On August 31st, OHPI hosted an event to highlight the rising antisemitism on social media and to launch tools to help combat it.
At the core of the event was the beta-launch of an online tool developed by OHPI to report and monitor online hate on social media. The tool enables antisemitism as well as other forms of hate to be reported. The event also launched a booklet to empower people in responding to online antisemitism in particular. The booklet included examples of antisemitism and details of how, and when, to publicly speak up against it. The booklet also included guidance on report online hate on Facebook in particular both to Facebook and through OHPI’s new tool. All participants were given a free copy of the booklet to take home with them. OHPI will soon be making the book available for sale as an e-book, with the proceeds helping to support OHPI’s work combating online hate.
The event, which was attended by over 80 people. The two new tools were launched by David Southwick, the MP for Caulfield and the Parliamentary Secretary for Police and Emergency Services. He emphasized the importance of monitoring online antisemitism, and congratulated OHPI for taking the lead in highlighting the problem. After Mr Southwick launched the online monitoring tool, “Fight Against Hate”, attendees were able to register and become its first users.
Dr Andre Oboler, OHPI’s CEO and the primary creator of the online tool, then discussed how to use the software and its significance. Fight Against Hate allows the registered members to report any hate content they encounter on Facebook or YouTube, the two largest social media platforms in the world. Users first report the content to the platforms directly, then post a link to the reported content into the OHPI software. The software records the link so the veracity of the report can be checked, and monitor the time taken by Facebook or YouTube to remove it.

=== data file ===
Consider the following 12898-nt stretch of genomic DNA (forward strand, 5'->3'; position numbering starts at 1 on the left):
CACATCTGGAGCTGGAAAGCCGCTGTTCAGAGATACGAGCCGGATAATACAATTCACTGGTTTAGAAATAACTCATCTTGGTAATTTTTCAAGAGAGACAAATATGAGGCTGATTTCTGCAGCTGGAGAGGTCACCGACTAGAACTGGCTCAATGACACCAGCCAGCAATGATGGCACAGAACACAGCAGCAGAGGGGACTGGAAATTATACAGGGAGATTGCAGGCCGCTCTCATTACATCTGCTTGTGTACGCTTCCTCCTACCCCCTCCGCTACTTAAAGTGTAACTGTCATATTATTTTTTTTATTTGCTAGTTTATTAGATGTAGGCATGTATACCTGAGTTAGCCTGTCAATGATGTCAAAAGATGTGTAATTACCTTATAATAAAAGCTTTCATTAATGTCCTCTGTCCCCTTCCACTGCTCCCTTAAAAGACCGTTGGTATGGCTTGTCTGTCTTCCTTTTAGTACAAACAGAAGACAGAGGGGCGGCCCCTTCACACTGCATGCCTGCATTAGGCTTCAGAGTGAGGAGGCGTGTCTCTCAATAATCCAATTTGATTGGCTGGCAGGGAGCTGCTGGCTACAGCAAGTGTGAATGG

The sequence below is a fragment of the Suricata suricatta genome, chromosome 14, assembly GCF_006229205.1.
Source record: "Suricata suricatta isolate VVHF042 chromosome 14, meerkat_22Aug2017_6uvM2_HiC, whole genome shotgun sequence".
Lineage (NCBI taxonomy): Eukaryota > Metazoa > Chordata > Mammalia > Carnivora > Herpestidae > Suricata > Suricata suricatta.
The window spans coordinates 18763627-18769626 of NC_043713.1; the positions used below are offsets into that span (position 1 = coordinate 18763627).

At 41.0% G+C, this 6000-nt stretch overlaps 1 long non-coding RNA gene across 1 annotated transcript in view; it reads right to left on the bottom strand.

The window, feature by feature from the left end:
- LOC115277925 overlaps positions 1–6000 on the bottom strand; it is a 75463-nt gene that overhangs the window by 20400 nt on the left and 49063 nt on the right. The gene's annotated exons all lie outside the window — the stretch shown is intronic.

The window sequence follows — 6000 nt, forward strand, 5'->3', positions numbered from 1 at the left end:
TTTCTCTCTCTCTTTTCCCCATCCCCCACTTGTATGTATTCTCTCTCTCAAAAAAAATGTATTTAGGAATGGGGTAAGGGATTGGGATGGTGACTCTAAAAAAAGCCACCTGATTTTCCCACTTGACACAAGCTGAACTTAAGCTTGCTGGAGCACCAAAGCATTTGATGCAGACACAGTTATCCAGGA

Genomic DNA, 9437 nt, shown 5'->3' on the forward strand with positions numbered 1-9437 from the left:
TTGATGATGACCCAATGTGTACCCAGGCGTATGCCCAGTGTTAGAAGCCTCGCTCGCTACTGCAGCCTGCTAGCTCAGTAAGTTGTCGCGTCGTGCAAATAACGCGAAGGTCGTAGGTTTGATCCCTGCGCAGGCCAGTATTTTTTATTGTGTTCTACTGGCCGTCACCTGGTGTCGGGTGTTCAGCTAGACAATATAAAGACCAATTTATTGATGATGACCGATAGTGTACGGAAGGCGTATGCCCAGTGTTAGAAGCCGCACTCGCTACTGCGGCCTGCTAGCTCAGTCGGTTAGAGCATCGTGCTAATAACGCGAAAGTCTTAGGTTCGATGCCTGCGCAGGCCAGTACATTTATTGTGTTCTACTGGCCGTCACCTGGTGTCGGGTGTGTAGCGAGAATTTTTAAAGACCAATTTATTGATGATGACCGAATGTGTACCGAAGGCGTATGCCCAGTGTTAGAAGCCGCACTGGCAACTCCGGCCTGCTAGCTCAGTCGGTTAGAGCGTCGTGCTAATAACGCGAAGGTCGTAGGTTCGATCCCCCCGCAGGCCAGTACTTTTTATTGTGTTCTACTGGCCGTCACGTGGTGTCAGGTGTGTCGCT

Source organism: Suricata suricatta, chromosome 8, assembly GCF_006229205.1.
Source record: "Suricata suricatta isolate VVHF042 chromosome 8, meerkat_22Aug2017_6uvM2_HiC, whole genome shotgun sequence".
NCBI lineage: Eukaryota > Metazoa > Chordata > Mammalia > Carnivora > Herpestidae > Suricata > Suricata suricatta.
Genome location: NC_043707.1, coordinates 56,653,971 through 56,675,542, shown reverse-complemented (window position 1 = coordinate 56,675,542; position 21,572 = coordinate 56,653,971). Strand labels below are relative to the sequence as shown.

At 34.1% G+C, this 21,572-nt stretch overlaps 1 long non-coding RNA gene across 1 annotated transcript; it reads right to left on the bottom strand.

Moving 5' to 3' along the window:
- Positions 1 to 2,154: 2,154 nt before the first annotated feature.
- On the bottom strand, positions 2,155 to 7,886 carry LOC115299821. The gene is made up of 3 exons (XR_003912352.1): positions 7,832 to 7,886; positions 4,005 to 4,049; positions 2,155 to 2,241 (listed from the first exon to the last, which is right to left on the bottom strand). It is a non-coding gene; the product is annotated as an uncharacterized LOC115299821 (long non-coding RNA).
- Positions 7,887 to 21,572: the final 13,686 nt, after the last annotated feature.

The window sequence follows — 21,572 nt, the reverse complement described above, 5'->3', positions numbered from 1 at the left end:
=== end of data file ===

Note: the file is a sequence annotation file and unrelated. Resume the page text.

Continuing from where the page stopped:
The data on hate speech which users report through the tool will help governments, NGOs and academics understand the nature, varieties, extent and trends in online hate. This in turn can inform the policies, programs and practices of key stakeholders in combating online hate. The tool will also make social media companies more publicly accountable for the hate speech that is propagated on their platforms. Currently, only the social media companies know the hate speech reported to them. But Fight Against Hate will create an external record of this content.
The software has already been endorsed by the Global Forum to Combat Antisemitism, an initiative led by the Israeli Government to combat rising antisemitism around the world. Dr Oboler is a member of the Forum’s steering committee and for the last five years has co-chaired the Global Forum’s Working Group on online antisemitism along with Adv David Matas from Canada. In the first 72 hours after the event over 75 items of antisemitic content were report through the tool.
We are now actively looking to run a repeat of the antisemitism event in other parts of Australia. We are also looking to use this event as a model for further events, focused on other forms of online hate, to be run first in Melbourne and then around the country. If you know organisations that may wish to support such events, or donors who may be willing to help cover the costs involved, please ask them to contact us.
For now, additional users will be added to the system in October and you can request access by registering here. For news about the release of the e-book, future events and other updates, please subscribe to our mailing list and join us on Facebook. Media inquiries can be made via e-mail. You can also watch a short video to learn more about what we do.